The first thing you see on Jonathan's tape is that he is first. He wins off the snap on basically every snap, more consistently than any player I've watched since Aaron Donald. Bullard is lightning quick. However there is always a concern with players who show that ability. The worry is that they are a "snap jumper": a player who simply masters more simplistic college snap counts and uses that (rather than athleticism) to win. After Bullard left the combine testing circuit in a pile of smoking ruins most of the worries that he couldn't win with his athletic traits were gone. At 285 pounds he ran sub-5-second (4.93) 40-yard dash, jumped 32" vertically, 116" horizontally and pulled off a very respectable 7.31 second 3-cone drill. For a very large man he can really move and that's evident on his film time after time.

I watched Florida versus Ole Miss first and Bullard had a very impressive all-around game. The next game I wanted to see was Tennessee. The Volunteers are a run-first team and I really wanted to see Jonathan perform (or fail) against an attack that was trying to run him over with power consistently. The first quarter was not pretty for him. As expected Tennessee attacked him with combo blocks (2 offensive lineman working together) and shifts focused directly towards him. He fought back but didn't make much impact. I started to think I'd found another flashy, penetrating Florida lineman who could not take a stand against the power run game.

In the second quarter things changed dramatically, Bullard learned from his beatings and went on the attack. For the final 3 quarters of that contest he absolutely wrecked the Volunteers. So much so that you could build a highlight reel from that section of tape alone. It is packed with impact run stops and tackles for loss (TFL's). Jonathan has the ability to be an every-down impact player at the 5-tech position and all of the skills needed to do that are plain to see on his film.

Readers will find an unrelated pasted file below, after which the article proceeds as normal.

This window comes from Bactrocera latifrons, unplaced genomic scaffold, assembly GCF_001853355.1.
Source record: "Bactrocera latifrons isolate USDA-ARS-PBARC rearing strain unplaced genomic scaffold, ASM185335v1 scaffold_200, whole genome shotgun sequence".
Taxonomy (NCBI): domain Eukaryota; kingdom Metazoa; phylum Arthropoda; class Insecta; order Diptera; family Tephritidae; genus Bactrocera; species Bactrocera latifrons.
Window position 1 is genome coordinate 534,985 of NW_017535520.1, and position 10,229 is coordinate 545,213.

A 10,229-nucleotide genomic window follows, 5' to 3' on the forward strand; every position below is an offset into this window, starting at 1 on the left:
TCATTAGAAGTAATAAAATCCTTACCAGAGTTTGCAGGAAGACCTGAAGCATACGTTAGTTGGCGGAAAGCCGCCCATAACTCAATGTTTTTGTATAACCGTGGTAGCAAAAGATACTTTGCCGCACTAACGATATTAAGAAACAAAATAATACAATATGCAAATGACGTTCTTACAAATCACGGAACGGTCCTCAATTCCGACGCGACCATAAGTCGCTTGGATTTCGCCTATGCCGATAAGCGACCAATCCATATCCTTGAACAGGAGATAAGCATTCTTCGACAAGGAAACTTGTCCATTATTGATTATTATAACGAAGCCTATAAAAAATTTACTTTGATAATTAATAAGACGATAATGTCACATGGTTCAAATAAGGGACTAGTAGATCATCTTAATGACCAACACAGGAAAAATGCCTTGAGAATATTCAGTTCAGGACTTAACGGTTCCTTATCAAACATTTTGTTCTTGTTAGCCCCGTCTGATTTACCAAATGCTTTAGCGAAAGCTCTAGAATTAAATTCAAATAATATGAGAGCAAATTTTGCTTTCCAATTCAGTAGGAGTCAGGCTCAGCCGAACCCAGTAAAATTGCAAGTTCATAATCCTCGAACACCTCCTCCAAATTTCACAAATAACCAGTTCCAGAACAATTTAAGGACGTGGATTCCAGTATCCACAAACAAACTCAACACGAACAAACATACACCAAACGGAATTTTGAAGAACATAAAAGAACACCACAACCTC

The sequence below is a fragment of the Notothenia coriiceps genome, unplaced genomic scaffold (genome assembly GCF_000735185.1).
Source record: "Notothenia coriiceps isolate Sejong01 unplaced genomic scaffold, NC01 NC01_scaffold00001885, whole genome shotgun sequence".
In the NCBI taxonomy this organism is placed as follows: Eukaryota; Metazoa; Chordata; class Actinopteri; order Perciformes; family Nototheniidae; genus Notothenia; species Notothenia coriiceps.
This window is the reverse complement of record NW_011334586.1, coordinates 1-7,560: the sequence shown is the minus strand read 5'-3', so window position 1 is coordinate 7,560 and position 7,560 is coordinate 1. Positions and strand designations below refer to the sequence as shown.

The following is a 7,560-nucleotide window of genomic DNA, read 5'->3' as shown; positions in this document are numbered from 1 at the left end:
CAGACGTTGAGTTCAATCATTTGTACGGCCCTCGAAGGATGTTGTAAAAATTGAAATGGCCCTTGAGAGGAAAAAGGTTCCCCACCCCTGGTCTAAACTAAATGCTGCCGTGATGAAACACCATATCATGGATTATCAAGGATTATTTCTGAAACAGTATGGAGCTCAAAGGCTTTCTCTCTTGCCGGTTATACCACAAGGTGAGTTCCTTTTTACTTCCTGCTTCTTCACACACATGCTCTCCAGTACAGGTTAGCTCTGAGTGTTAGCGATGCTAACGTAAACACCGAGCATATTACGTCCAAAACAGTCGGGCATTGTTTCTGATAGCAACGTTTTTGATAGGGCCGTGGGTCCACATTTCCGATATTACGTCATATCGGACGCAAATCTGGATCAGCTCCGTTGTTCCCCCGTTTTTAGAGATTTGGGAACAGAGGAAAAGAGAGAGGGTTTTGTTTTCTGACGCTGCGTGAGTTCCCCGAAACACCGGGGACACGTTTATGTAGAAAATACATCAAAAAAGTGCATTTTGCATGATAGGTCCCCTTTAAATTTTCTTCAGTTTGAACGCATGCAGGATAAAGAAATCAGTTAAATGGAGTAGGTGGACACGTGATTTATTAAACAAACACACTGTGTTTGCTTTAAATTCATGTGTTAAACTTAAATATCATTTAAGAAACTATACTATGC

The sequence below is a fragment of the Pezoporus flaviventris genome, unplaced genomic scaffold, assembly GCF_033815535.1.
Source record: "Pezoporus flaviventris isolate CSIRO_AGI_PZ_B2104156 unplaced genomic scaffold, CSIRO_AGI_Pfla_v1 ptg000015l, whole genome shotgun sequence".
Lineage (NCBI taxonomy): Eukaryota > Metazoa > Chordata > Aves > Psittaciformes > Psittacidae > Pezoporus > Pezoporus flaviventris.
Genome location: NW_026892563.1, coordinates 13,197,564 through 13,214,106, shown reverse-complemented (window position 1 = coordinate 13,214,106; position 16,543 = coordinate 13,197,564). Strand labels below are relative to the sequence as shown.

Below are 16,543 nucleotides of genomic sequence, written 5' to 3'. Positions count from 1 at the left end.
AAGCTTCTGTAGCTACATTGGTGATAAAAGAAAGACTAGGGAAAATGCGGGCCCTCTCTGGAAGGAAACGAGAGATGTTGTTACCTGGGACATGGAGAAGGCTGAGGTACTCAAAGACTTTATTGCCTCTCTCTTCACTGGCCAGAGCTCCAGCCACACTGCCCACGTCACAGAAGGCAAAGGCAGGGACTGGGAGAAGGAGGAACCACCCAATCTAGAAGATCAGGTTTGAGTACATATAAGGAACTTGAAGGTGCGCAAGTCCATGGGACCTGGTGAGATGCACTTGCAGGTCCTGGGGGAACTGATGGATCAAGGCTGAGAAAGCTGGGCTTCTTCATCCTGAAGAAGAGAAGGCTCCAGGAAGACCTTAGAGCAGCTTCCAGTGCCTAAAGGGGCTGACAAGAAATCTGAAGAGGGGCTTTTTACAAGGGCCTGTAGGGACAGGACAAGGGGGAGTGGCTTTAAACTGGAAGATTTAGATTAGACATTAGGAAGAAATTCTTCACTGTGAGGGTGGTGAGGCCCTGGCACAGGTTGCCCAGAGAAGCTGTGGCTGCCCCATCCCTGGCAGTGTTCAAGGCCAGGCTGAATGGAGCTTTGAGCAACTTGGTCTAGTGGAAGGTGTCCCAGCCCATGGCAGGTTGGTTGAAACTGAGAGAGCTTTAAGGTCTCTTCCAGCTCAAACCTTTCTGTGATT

Bullard's pass rush is impressive and he can really close the last few yards between him and a QB. His speed surprised many SEC QB's and they obviously panicked when he bore down on them so rapidly. He's a good finisher when he arrives and his tackles regularly leave a lasting impact. If he has an area to improve it would either be his pad level or continuing to move his feet when his initial rush move is thwarted. When that happens he usually looks to stand up and try to bat the pass away, instead of countering and attempting to continue his rush. Focus on keeping his pad level low and developing one or two more counter moves could make an already impressive player into an every-down wrecking machine.

The Bears have definite need for pass rushing talents and one of their starting 5-tech spots open for competition. If Bullard manages to slip out of the 1st round due to a loaded defensive line class, the Bears would be wise to pounce and bring this forceful, versatile defensive lineman to the Windy City.

Chicago Bears Draft Needs Prioritized

Yesterday I laid out the Bears needs on both offense and defense in no particular order. Today, on the eve of the draft, I'll rank them in order of importance, based on the way I see the team's current roster shortcomings: